Click here to return to the main site.

Book Review

Book Cover

The Treatment


Author: C. L. Taylor
Publisher: HQ
RRP: £7.99
ISBN: 978 0 008 24056 1
Publication Date: 19 October 2017

At sixteen, Drew would rather be left alone with her thoughts, an attitude which makes her the butt of bullying at school, but Drew has a lot going on under her silent surface. Her father disappeared nearly ten years ago, people say he is dead but Drew cannot bring herself to believe this. Her mum has remarried to Tony and there is something about this guy that she does not trust. On top of all of this her brother has been sent away to a specialist school as his bad behaviour excluded him from normal schools. Out of the blue she is accosted by a stranger who presses a letter into her hand, a letter from her absent brother...

The Treatment (2017, 297 pages) is a young adult psychological thriller from writer, C. L. Taylor.

Set in the near future it tells the story of Drew’s attempt to rescue her brother from a school which she believes does not just rehabilitate young offender but changes them beyond all recognition. Her belief is bolstered by a chance encounter online with a girl, who she boyfriends, who went in rebellious and can out dull-eyed and compliant.

The story is told from Drew’s perspective, so we spent the vast majority of the novel seeing the story unfold from her perspective. As a protagonist she is relatable. Taylor is able to combine a mixture of strengths and emotions, in her central character, which makes Drew believable. Although she may be asked to do extraordinary things she does this from a position of being a normal young woman with all the self-doubt that goes with her age.

She is forced to confront her own fears and spur herself into action when the mysterious Dr Cobey hands her a note from her brother suggesting that he is in danger. The need for action is further cemented when Cobey is run over. Reported as an accident, Drew knows that she was murdered and instantly fears that the note from her brother is true. She cannot confide in her stepfather, Tony, as there is something weird about him. Taylor does little to hide the fact and his description is not one of the usual issues that can arise between step fathers and their step children. As readers we are left in no doubt that there is something very wrong with Tony above his ability to seemly control her mother.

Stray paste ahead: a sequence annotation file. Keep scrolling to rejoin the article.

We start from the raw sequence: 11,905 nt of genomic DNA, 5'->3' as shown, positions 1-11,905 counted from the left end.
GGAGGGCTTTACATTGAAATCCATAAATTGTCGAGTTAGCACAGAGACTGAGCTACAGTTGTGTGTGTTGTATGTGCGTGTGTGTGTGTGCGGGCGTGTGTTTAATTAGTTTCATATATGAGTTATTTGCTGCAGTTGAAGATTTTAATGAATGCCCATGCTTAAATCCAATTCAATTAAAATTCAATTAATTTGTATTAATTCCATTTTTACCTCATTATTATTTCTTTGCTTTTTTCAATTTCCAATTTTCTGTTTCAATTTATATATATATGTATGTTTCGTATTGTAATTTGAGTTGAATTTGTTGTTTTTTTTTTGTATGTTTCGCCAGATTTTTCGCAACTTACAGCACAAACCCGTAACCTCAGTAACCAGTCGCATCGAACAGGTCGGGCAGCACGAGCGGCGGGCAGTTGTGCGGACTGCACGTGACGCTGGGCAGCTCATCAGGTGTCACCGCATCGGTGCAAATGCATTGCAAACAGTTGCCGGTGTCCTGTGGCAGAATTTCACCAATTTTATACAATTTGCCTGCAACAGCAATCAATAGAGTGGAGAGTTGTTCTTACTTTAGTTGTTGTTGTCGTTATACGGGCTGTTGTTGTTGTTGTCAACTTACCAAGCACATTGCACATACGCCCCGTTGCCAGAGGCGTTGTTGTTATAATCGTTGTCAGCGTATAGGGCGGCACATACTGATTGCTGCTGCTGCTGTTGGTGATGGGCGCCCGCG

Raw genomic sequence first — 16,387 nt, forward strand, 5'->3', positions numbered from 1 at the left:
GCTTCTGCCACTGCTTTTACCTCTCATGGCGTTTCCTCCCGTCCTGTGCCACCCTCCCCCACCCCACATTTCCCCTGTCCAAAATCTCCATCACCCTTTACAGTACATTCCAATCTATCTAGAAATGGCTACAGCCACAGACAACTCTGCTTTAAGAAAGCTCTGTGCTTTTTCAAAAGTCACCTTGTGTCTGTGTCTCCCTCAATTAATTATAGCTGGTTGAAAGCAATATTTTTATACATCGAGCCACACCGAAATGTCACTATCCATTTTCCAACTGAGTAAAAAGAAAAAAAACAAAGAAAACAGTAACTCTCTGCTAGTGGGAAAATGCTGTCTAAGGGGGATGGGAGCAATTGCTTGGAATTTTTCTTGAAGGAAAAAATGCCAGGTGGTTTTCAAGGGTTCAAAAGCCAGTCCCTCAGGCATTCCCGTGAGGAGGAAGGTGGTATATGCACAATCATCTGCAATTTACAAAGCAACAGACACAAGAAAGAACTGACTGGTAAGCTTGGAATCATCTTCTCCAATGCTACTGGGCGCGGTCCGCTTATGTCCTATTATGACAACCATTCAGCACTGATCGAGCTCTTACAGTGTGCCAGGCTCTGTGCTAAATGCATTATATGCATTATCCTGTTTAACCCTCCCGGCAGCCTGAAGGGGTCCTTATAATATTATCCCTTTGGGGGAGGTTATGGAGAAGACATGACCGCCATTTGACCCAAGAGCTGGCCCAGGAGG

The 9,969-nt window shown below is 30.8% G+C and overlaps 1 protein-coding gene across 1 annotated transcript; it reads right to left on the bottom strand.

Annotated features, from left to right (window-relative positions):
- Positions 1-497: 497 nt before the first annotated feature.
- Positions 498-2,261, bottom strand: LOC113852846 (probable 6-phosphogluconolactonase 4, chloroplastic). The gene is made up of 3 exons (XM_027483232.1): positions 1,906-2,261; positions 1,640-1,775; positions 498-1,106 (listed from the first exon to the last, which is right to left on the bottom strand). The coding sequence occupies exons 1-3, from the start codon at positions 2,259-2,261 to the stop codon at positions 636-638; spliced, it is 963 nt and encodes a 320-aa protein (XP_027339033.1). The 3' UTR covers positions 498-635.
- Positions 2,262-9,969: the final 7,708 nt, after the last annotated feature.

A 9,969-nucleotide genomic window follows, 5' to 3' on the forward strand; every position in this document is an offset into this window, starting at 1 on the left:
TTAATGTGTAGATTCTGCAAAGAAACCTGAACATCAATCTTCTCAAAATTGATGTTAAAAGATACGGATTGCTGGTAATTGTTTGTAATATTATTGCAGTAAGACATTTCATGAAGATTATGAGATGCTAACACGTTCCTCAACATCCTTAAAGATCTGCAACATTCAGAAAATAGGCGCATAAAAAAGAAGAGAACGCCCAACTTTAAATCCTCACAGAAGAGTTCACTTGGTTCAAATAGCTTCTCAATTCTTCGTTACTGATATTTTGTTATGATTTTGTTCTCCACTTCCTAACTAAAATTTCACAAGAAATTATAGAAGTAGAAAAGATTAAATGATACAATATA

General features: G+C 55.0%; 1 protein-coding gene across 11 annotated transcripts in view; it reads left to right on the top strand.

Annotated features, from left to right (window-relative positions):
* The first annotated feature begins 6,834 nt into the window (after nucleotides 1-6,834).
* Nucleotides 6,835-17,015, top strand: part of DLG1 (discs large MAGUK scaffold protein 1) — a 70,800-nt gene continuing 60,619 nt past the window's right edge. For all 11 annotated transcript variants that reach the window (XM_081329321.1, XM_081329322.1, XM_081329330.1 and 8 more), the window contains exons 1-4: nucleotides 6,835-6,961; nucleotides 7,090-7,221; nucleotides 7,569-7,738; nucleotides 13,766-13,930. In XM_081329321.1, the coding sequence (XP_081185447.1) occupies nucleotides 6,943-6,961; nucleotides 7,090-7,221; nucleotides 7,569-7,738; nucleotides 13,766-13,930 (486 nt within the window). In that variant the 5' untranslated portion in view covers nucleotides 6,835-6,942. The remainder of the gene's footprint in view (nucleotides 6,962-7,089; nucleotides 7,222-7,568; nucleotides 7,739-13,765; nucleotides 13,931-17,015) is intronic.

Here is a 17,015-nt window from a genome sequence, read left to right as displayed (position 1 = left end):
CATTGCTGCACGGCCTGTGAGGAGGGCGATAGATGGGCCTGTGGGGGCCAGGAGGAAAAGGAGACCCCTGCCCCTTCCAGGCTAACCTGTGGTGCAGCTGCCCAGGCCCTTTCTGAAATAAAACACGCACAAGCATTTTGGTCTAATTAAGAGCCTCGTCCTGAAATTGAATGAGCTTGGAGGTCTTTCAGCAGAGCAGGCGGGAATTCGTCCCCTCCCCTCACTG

Drew finds a way of getting excluded from school and is sent to the same place as her brother, Norton House. Seemingly an idyllic location where kids can play and get therapy to address their antisocial behaviour, but why no personal objects and why are the kids locked up in a place which is little more than an attractive prison?

So, there is much to recommend the book, which is well written although the style of storytelling is a little simplistic, but then it is aimed at a younger group.

The main problem is with the central idea of how Norton House works and why it exists. I think that this must have been in the mind of the author as she specifically has her main charter tell the audience that this is not A Clockwork Orange when in fact both the aims and the aversion therapy are exactly the same. I don’t think that this is likely to be a big problem as the film is quite old and the majority of the target audience is unlikely to have seen it to be able to draw a comparison.

The ending felt rushed and the introduction of an ex machine character seemed to have been included only to provide the ending with a credible adult in the belief that no one would have believed Drew and her brother.

So a book which will be suitable for the ten to twelve audiences, as it provides lots of thrills while avoiding violence sex and swearing.


Charles Packer

Buy this item online

Each of the store links below opens in a new window, allowing you to compare the price of this product from various online stores.

Kindle edition
iTunes GB
Digital Download